- an insulating or being insulated
- any material used to insulate
A man installs insulation in a building.
Fiberglass put into the walls of a house and into the attic in order to keep warm air in and cold air out during the winter months is an example of insulation.
- The act of insulating or the state of being insulated.
- A material or substance used in insulating: soundproof cork insulation; a layer of trapped air that serves as insulation.
(countable and uncountable, plural insulations)
- The act of insulating, or the state of being insulated; detachment from other objects; isolation.
- Any of a variety of materials designed to reduce the flow of heat, either from or into a building.
- (engineering) The act of separating a body from others by nonconductors, so as to prevent the transfer of electricity, heat, or sound
- (engineering) The state of a body so separated.
- (electrical) a medium in which it is possible to maintain an electrical field with little supply of energy from additional sources.
insulation - Computer Definition
The dielectric material that surrounds a metal conductor and prevents it from touching another conductor or the ground and, thereby, shorting the circuit. Insulation typically is made of some sort of plastic material. Inside wire and cable standards vary according to the applications, but generally favor insulation that is characterized as low flame-spread, low-smoke, and low-toxicity.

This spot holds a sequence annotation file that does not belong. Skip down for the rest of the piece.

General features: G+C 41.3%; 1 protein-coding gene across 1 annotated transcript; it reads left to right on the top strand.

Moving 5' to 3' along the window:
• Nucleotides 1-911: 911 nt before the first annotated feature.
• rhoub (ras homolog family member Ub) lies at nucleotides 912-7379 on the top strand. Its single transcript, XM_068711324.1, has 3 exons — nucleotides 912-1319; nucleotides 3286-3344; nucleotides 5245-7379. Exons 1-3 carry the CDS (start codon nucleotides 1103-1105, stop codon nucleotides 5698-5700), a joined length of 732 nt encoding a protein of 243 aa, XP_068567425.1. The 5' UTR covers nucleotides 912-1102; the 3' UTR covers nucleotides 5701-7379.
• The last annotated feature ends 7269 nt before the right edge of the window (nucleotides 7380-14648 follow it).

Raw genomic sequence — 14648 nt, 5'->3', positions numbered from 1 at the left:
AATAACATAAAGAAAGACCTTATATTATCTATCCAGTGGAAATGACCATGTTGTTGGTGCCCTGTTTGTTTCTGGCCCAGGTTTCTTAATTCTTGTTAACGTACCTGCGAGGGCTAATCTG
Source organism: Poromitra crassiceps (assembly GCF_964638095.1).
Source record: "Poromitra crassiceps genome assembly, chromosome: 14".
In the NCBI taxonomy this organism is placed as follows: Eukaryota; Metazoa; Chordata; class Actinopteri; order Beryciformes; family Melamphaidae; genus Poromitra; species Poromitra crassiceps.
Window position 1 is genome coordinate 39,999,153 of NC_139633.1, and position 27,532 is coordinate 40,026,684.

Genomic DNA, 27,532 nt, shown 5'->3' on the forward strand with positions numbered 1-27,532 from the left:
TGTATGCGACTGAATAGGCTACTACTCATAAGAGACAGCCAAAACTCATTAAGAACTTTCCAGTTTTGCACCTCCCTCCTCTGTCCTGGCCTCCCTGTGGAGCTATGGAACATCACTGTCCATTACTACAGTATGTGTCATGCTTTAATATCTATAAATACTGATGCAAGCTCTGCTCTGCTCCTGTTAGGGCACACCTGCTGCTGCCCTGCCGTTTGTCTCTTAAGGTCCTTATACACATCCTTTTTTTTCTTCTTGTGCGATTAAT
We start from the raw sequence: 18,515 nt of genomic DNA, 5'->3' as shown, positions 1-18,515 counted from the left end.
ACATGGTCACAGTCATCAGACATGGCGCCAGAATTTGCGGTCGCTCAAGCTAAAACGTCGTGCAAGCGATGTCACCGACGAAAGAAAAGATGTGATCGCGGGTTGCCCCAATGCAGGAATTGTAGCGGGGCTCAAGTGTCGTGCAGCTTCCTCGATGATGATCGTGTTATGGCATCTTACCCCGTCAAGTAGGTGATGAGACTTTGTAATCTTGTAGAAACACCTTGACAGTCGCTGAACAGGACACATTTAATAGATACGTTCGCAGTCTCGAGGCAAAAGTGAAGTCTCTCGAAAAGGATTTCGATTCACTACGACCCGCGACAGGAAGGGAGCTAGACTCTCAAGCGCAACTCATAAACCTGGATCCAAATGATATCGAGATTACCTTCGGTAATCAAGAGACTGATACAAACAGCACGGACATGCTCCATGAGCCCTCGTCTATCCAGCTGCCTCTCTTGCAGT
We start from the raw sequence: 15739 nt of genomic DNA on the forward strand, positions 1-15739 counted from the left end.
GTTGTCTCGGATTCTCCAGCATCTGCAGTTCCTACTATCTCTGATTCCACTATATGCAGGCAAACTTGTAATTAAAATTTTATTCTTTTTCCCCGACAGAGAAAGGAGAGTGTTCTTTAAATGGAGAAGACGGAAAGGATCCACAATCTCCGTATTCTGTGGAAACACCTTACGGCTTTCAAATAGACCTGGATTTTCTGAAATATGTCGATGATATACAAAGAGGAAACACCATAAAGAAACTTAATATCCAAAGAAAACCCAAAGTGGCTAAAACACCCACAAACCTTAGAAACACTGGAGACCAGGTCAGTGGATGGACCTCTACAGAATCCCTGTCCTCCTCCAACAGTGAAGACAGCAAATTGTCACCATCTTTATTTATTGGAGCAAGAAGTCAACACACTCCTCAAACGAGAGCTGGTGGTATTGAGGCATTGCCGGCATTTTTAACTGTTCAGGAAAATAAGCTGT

- The old farm house had been wrapped in insulation and sided.
- The same insulation is used for the floors and FIG.
- (4) Expansion or compression under the condition of heat-insulation, represented by curves called Adiabatics, such as BAZ or CDZ', which are necessarily steeper than the isothermals.
- In the types of cable that were first used, the wires, usually with a cotton insulation, were drawn into lead tubes, and the tubes filled with paraffin or other similar compound, which kept the wires from the injurious effects of any moisture which might penetrate the lead tube.
- The potentials that have to be dealt with are often hundreds and sometimes thousands of volts, and insulation troubles are more serious than is generally appreciated.